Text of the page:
Transcript: Super Committee Co-Chair Rep. Jeb Hensarling’s Q&A on previous debt proposals

Joint Select Committee on Deficit Reduction Hearing: Overview of Previous Debt Proposals on Nov. 1, 2011

Transcript of Committee Co-Chair Rep. Jeb Hensarling’s (R-TX) Question and Answer Session: 

Rep. Jeb Hensarling (R-TX), Co-Chair of the Joint Select Committee on Deficit Reduction. IMAGE SOURCE: DeficitReduction.gov

Rep. Jeb Hensarling (R-TX): 

“I believe one of the things I’ve heard from all of the panelists – and I’ve certainly heard the revenue message and we will go back to that. But I think I heard -particularly you – Sen. Domenici say that the number one challenge that we have with respect to our debt is health care. Is that correct? And I think, Mr. Bowles, I heard you say something similarly. Is there a consensus among the panel that the number one challenge we face in our structural debt crisis is health care? No one’s diverting from that? Dr. Rivlin, I’ve got a question then for you… Yes, Sen. Domenici?”

Former Sen. Pete Domenici (R-NM): 

“Mr. Chairman, I just wanted to ask if they would put up the chart. It’s very explicit on this – you cannot miss it.”

Rep. Jeb Hensarling: 

“If you have a number for me, I’d be glad to have the staff put it up… I bet you somebody enterprising will be able to find that…’Wake up folks, it’s health care.’ That appears to be how you’ve titled your slide, if the staff can pull that one up please.”

Sen. Pete Domenici: 

Bipartisan Policy Center's chart on comparing Medicare, Social Security, discretionary, and mandatory spending projections. IMAGE SOURCE: DeficitReduction.gov

“These various governmental functions versus GDP. And look which one – that blue line up there – that’s health care. Look at this. The lines underneath – those are big ticket items that people think. Look at what’s happening to health care. I’m going to give you a word. If we do not produce a plan that would permit CBO to say that the [health care] line has been bent, if that isn’t in the plan then you have not caused in a major way a reform of health care. Because if that line keeps going that way, you have solved nothing. So it must start to bend some place…”

Rep. Jeb Hensarling: 

“You’re not speaking of simply slowing the rate of growth. You’re talking about a plan that actually bends the cost curve.”

Sen. Pete Domenici: 

“That’s correct and that’s what we do.”

Rep. Jeb Hensarling: 

“Dr. Rivlin, having the honor and actually pleasure of serving with you and Sen. Simpson and Mr. Bowles on President Obama’s Fiscal Responsibility Commission, I was somewhat familiar with your plan with House Budget Committee Chairman Paul Ryan [R-WI] on Medicare premium support system. You now have – what I believe – you’ve called a ‘defined support system.’ And as I was listening to your testimony, it includes an aspect of maintaining some facet of the current fee-for-service aspect Medicare. But could you tell me why this form of defined support system is critical to saving us from the national debt crisis and how does it differ from your earlier premium support plan with Chairman Ryan?”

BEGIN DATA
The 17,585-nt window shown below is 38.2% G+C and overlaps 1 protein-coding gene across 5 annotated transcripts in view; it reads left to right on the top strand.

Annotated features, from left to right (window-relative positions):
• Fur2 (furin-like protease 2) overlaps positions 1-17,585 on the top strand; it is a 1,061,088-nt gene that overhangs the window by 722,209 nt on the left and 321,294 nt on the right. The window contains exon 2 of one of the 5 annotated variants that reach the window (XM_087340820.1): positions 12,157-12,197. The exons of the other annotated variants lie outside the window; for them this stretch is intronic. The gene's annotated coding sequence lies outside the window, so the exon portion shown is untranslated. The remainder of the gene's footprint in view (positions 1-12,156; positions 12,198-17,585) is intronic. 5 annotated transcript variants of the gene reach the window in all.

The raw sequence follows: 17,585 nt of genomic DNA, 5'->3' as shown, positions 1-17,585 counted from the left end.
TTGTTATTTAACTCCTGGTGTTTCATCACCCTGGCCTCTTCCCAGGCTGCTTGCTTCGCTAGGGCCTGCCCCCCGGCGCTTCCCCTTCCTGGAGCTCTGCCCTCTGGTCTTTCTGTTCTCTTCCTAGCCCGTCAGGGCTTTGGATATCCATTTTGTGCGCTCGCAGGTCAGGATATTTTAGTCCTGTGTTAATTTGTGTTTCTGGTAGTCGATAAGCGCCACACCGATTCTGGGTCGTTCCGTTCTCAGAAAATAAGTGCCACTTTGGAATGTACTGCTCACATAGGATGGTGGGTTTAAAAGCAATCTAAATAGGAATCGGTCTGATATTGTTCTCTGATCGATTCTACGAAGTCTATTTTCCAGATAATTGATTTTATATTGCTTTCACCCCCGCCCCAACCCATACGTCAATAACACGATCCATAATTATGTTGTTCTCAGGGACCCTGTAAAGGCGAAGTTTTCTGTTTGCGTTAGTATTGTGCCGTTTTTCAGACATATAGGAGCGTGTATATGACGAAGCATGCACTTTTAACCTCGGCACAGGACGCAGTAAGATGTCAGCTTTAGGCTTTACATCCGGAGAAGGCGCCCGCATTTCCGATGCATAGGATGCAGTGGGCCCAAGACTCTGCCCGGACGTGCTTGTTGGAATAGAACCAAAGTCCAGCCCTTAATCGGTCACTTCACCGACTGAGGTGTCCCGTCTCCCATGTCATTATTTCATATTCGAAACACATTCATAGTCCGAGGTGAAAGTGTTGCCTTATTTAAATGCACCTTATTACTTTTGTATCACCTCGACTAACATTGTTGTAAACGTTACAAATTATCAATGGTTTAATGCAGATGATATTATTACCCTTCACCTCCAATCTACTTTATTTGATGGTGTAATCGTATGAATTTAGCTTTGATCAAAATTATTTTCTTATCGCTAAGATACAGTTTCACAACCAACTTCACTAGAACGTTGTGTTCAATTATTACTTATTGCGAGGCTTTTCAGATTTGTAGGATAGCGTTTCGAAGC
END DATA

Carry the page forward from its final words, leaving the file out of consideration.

Dr. Alice Rivlin:

“I think it differs in several respects. The most important one is the one you noted – that it preserves traditional Medicare for anyone who wants it, and I think that’s important. It’s important to seniors, and it’s important to have – and you should forgive the expression – a public option. But in addition to traditional Medicare, it sets up Medicare exchanges where seniors would choose among an array of plans that provided at least the same benefits as Medicare and competed with each other and with traditional Medicare to produce them in the most cost-effective way. We believe that that would control the cost, that the cost would go up much less rapidly, and that would be part of bending the curve, as the Senator says. We have, however, a fail-safe mechanism in there. If the competition does not result in bending the curve enough, we would say ‘defined support’ – the federal contribution – would not go up faster than the GDP growth plus 1%. And if it did, then there would be additional premiums for those choosing the more expensive plans, but those premiums would not apply to low-income people. That’s the plan in a nut-shell.”

Rep. Jeb Hensarling: 

“Thank you. Question for you, Mr. Bowles and and Sen. Simpson. And again, it was both an honor and a pleasure to serve on your commission. I again want to say that you’ve contributed mightily to the nation’s consciousness, and I hope that whatever success that this Joint Select Committee achieves part of it will certainly be on your shoulders and your previous good work.